March 7, 2017

Colonial Wars and International Orders in the History of International Law

IILJ Mini Workshop


In recent years, historians have turned to law to help frame or recast global accounts of empire and colonialism. At the same time, scholars of international law have turned to history in search of novel – often critical – understandings of the relationship between norms, power, and violence. The workshop followed these turns – the legal and the historical – to explore the intersection of colonial wars and international law. It offered an opportunity to present cutting edge research on colonial war and conquest, imperial threat management and rebellion to shed light on the challenges and trajectories of contemporary historiography of international law.

This event was part of the IILJ’s International Legal Orders and Their Histories project, generously supported by the NYU Global Institute of Advanced Study.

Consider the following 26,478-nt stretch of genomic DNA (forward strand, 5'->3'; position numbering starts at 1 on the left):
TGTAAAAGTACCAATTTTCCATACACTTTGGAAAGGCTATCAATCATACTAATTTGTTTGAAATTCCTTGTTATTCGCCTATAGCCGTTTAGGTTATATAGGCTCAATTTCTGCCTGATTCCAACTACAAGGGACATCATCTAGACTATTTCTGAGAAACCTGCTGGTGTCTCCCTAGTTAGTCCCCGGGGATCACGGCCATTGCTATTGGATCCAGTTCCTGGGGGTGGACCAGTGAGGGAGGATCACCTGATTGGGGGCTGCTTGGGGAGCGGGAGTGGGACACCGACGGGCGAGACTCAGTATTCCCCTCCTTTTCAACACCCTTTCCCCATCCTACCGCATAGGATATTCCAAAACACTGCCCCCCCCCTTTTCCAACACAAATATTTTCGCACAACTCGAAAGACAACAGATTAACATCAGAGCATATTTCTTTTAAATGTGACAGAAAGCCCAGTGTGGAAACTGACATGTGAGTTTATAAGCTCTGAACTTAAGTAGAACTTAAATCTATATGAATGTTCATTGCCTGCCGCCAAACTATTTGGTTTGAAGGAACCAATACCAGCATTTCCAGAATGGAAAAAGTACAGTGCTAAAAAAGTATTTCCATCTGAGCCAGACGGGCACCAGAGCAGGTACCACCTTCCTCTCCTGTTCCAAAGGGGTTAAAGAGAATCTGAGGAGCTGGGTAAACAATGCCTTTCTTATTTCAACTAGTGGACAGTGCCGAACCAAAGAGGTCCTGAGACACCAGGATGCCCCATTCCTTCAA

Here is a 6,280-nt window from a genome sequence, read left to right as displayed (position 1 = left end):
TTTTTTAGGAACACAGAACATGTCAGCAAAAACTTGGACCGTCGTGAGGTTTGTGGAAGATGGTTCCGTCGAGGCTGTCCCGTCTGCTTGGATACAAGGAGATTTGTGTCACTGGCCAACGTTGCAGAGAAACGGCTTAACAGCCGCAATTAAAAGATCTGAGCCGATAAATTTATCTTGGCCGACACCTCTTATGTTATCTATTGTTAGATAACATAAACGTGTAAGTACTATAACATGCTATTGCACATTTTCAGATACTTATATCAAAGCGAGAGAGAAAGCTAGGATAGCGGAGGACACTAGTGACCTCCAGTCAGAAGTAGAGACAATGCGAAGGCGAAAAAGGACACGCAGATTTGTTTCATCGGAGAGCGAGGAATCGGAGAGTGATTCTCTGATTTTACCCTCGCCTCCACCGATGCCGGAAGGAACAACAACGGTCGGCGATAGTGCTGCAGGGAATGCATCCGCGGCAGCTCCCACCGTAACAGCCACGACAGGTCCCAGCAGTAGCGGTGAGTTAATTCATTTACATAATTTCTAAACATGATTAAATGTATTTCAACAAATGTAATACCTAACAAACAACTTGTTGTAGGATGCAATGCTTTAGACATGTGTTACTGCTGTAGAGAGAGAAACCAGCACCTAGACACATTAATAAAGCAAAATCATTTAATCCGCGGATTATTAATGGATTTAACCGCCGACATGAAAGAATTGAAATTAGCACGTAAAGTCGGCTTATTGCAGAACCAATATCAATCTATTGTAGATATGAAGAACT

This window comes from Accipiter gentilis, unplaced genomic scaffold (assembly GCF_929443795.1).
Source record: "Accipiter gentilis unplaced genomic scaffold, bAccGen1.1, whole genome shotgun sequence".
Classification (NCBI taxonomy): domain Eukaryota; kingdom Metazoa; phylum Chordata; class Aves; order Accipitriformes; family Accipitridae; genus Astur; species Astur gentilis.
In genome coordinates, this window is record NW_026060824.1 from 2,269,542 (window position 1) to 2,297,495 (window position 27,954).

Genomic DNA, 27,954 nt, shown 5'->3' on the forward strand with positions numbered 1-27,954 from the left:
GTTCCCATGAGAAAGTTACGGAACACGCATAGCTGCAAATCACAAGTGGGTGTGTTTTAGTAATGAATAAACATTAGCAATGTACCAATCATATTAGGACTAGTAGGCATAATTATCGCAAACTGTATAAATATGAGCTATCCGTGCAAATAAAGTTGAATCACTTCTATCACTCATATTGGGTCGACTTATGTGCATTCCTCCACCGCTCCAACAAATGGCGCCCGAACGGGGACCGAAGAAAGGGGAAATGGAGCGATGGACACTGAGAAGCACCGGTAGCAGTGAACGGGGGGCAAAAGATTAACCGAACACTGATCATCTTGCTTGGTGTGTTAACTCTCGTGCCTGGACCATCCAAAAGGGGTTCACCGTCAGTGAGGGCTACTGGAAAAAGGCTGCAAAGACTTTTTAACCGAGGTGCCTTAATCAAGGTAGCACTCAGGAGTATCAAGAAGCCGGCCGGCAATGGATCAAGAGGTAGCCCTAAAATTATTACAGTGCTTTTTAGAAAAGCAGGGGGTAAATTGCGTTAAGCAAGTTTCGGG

Professor Benedict Kingsbury and Benjamin Staumann


Rotem Giladi (Hebrew University of Jerusalem/University of Helsinki): The Phoenix of Colonial War: Race, the Laws of War, and the ‘Horror on the Rhine’

Commentator:  Joseph Weiler (NYU)

Giovanni Mantilla (CIDE, Mexico City): The West against a Wall: Anti-colonial Pressure and Strategic Pushback in the Revision of the Laws of War

Commentator: David Golove (NYU)

Will Smiley (Reed College / NYU): Sovereignty, Legal Interpretation, and the Ottoman-Islamic Law of Rebellion in the Age of Revolutions

Commentator: Daniel Hulsebosch (NYU)

Karin Loevy (NYU): Railways, Ports and Irrigation: The Sykes-Picot Agreement’s Forgotten Regional Moment

Commentator: Lauren Benton (Vanderbilt University)